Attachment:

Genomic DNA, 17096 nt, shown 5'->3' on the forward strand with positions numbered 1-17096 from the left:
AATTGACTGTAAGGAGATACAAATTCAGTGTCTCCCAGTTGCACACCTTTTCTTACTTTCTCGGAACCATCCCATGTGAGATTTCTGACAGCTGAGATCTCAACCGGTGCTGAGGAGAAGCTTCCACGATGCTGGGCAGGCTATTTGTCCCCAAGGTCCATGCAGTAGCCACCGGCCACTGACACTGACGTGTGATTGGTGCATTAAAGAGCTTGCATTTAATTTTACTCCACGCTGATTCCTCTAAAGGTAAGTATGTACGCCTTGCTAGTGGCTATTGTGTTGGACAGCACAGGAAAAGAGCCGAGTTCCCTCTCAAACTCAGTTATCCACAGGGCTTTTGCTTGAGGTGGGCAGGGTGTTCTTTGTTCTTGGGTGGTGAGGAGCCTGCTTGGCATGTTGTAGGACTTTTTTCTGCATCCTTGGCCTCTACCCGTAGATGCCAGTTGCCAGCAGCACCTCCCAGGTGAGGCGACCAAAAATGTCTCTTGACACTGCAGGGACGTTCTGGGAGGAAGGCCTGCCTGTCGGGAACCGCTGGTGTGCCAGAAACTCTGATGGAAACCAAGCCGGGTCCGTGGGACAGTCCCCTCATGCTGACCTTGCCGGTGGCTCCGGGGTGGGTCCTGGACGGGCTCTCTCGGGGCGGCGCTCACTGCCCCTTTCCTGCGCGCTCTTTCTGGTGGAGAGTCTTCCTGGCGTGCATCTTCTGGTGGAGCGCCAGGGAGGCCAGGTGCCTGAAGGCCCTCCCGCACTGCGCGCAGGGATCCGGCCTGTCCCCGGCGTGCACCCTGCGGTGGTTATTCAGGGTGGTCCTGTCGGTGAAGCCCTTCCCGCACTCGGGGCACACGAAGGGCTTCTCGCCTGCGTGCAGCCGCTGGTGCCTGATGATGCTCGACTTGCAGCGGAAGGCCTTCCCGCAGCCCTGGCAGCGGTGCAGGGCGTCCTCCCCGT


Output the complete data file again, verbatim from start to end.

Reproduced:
Genomic DNA, 17096 nt, shown 5'->3' on the forward strand with positions numbered 1-17096 from the left:
AATTGACTGTAAGGAGATACAAATTCAGTGTCTCCCAGTTGCACACCTTTTCTTACTTTCTCGGAACCATCCCATGTGAGATTTCTGACAGCTGAGATCTCAACCGGTGCTGAGGAGAAGCTTCCACGATGCTGGGCAGGCTATTTGTCCCCAAGGTCCATGCAGTAGCCACCGGCCACTGACACTGACGTGTGATTGGTGCATTAAAGAGCTTGCATTTAATTTTACTCCACGCTGATTCCTCTAAAGGTAAGTATGTACGCCTTGCTAGTGGCTATTGTGTTGGACAGCACAGGAAAAGAGCCGAGTTCCCTCTCAAACTCAGTTATCCACAGGGCTTTTGCTTGAGGTGGGCAGGGTGTTCTTTGTTCTTGGGTGGTGAGGAGCCTGCTTGGCATGTTGTAGGACTTTTTTCTGCATCCTTGGCCTCTACCCGTAGATGCCAGTTGCCAGCAGCACCTCCCAGGTGAGGCGACCAAAAATGTCTCTTGACACTGCAGGGACGTTCTGGGAGGAAGGCCTGCCTGTCGGGAACCGCTGGTGTGCCAGAAACTCTGATGGAAACCAAGCCGGGTCCGTGGGACAGTCCCCTCATGCTGACCTTGCCGGTGGCTCCGGGGTGGGTCCTGGACGGGCTCTCTCGGGGCGGCGCTCACTGCCCCTTTCCTGCGCGCTCTTTCTGGTGGAGAGTCTTCCTGGCGTGCATCTTCTGGTGGAGCGCCAGGGAGGCCAGGTGCCTGAAGGCCCTCCCGCACTGCGCGCAGGGATCCGGCCTGTCCCCGGCGTGCACCCTGCGGTGGTTATTCAGGGTGGTCCTGTCGGTGAAGCCCTTCCCGCACTCGGGGCACACGAAGGGCTTCTCGCCTGCGTGCAGCCGCTGGTGCCTGATGATGCTCGACTTGCAGCGGAAGGCCTTCCCGCAGCCCTGGCAGCGGTGCAGGGCGTCCTCCCCGT